A woman as president of the
macho Teamsters Union that was
once headed by supermacho Jimmy Hoffa? It could happen.
Sandy Pope thinks so, and
she's going to try as hard as she
can to make it happen – going to try as hard as she can to succeed Hoffa's lawyer
son, Jimmy junior, as head of one of the country's largest and most powerful
If a majority of delegates
at the Teamster convention in Las
Vegas on June 27 vote for Pope to unseat Hoffa, who was first elected a dozen
years ago, she'll be only the third woman to ever head an international union.
Randi Weingarten, the highly
regarded president of the
American Federation of Teachers, who took office in 2008, is one of the others.
The third is Mary Kay Henry, who just recently succeeded the controversial Andy
Stern as president of the country's largest union, the 1.3 million member
Service Employees International Union, the SEIU.
The Teamsters comes in at
number two, with 1.2 million
members. Hoffa's supporters argue that Sandy Pope is not up to handling such a
huge and diverse union. Her record, however, seems to indicate otherwise.
For 33 years, the 54-year-old
Pope has held her own in the
union's macho culture, as a driver of big long haul freight trucks and as a
warehouse worker.For seven years
she's been president of a New York Teamster local of drivers and warehouse
workers, one of only 16 of the Teamster's 407 locals nationwide to be headed by
Before that, Pope was an
international union representative
in the Teamster's warehouse division. She's been a longtime leader of the
Teamsters for a Democratic Union (TDU), which has exposed much of the
corruption that's been common in the union since the days of Hoffa senior as
The TDU's work has led to
some important corrections in
union operations, but much remains to be done, and it's unlikely that Hoffa
junior would do much about it.As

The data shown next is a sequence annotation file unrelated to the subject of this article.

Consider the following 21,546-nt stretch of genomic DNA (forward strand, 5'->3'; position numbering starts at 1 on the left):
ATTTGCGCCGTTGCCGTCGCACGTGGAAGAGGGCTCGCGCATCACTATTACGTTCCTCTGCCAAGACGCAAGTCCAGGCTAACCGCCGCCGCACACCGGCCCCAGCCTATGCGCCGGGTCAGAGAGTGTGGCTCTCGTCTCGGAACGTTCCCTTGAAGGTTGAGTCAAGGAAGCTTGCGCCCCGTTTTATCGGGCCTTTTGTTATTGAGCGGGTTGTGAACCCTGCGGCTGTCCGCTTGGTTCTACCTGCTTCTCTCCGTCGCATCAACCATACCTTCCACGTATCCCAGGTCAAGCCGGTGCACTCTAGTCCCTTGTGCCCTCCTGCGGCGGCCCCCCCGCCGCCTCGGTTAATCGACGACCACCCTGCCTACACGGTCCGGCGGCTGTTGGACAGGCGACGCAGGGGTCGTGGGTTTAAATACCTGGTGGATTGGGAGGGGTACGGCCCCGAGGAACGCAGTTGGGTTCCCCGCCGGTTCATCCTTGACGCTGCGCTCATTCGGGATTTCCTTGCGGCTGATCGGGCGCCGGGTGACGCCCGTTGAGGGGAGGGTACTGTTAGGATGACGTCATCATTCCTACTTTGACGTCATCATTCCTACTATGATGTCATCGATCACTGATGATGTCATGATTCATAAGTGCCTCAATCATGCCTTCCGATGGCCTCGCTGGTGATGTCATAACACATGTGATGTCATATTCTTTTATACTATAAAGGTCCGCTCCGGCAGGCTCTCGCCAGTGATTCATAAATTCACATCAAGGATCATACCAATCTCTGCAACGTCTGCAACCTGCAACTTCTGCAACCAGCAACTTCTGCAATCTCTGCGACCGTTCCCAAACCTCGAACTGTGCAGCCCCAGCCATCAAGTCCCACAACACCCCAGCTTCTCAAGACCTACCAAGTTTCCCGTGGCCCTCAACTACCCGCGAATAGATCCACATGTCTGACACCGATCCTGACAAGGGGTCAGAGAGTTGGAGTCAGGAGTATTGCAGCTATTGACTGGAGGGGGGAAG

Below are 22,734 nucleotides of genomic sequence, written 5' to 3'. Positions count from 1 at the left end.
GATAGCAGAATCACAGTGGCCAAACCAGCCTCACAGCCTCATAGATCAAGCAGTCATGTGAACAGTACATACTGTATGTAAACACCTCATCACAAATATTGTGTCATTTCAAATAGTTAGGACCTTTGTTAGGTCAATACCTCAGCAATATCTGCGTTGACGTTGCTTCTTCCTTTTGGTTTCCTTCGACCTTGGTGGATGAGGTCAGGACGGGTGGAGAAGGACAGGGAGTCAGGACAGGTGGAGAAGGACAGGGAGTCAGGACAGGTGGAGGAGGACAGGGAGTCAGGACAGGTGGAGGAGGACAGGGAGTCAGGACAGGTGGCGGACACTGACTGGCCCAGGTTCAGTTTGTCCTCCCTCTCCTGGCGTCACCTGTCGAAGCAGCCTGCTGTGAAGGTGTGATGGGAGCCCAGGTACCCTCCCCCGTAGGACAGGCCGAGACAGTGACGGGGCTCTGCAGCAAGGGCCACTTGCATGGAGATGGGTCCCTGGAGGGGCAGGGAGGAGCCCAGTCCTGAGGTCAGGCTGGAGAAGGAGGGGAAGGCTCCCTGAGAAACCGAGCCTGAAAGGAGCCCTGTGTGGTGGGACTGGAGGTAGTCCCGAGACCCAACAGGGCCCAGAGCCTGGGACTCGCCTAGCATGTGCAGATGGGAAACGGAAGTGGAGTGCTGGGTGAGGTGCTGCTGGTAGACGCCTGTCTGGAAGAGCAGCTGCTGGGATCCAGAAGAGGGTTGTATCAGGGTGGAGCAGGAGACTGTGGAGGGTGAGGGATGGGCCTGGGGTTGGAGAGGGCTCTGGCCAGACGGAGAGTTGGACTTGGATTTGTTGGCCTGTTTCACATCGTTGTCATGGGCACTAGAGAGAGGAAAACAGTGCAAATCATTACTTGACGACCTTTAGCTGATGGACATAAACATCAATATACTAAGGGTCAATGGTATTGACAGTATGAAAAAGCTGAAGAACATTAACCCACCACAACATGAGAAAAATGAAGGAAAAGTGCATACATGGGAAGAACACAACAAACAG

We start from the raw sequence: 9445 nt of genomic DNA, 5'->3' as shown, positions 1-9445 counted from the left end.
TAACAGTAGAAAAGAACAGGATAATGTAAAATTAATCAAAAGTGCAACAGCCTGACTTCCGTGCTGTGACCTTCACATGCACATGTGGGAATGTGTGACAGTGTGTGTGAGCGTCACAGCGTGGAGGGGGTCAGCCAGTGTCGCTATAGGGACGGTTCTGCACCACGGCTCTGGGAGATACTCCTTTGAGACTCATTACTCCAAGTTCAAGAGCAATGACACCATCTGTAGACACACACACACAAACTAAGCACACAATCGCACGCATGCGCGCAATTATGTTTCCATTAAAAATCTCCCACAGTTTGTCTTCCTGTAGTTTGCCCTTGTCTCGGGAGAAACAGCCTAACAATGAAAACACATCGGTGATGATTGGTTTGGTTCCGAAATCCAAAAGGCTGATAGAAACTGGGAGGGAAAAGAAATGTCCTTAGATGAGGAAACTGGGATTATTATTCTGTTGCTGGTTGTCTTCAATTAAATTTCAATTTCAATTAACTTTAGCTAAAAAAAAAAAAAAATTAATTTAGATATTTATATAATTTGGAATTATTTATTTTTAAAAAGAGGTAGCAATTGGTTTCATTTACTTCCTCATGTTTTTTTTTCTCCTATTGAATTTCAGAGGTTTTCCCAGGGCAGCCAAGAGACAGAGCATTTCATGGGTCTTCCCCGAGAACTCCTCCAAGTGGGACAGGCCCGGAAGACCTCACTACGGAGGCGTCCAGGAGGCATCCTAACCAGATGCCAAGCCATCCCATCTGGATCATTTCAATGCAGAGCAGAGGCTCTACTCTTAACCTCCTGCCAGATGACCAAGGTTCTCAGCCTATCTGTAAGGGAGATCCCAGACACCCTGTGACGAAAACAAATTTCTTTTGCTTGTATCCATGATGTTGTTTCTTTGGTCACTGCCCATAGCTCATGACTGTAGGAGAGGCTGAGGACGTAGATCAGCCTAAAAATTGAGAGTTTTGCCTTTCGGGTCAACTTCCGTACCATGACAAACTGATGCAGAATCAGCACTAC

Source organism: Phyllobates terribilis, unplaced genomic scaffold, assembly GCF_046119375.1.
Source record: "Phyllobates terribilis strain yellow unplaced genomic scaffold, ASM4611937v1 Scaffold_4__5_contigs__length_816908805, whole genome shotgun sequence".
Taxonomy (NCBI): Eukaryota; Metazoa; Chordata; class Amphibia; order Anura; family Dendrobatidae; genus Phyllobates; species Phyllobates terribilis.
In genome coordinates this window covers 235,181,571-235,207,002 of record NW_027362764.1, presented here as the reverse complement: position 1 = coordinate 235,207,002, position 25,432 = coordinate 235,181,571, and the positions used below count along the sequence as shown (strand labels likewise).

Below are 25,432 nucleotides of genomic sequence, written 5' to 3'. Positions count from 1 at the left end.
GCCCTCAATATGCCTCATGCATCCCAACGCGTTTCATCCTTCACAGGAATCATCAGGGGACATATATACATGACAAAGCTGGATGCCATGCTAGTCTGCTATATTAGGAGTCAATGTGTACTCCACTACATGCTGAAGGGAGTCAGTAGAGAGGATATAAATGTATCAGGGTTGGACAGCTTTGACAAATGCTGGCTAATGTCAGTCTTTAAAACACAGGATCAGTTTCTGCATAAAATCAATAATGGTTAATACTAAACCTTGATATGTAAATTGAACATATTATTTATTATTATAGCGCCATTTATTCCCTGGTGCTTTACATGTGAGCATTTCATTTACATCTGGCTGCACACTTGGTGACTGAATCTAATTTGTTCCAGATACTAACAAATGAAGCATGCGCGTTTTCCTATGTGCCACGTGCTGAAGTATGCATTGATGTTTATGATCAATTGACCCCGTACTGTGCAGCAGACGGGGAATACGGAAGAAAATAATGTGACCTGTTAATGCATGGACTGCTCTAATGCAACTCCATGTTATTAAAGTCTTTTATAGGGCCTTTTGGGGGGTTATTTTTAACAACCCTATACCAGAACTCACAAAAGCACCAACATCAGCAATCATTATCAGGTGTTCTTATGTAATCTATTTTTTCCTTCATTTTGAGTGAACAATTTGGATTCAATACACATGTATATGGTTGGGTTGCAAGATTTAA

the incumbent, he's running a status quo campaign.
Some local level Teamster
officials fear retaliation from
Hoffa and his allies if they campaign for Pope. But Pope certainly isn't
backing off one bit. She's promising to halt or at least slow the concessions
that Teamster negotiators have granted employers in recent years. Under her,
she says, the union "will close the concessions stand."
It also would push the union's
officers off the gravy train.
In one Minnesota Teamsters local closely allied with Hoffa, for instance, the
principal officer is paid $200,000 a year. Hoffa himself is paid $363,000.And
that's going on at the same time
that many rank-and-file Teamsters are taking pay and benefit cuts and otherwise
feeling the effects of a
It's what the magazine "Labor
accurately calls "the union leadership's back-scratching, pocket-lining
Generally speaking, Pope's
promising to return to the basics
of union operations – to build public support, mobilize the union's current
members and wage a major organizing drive to recruit new members. Pope also
promises that some 20,000 of the union's members whose jobs have been
downgraded to part-time can expecta drive to make those jobs full-time.
It's clear that, like many
dissident Teamsters, Sandy Pope
is "sick of having a lawyer with a big name hijack our union."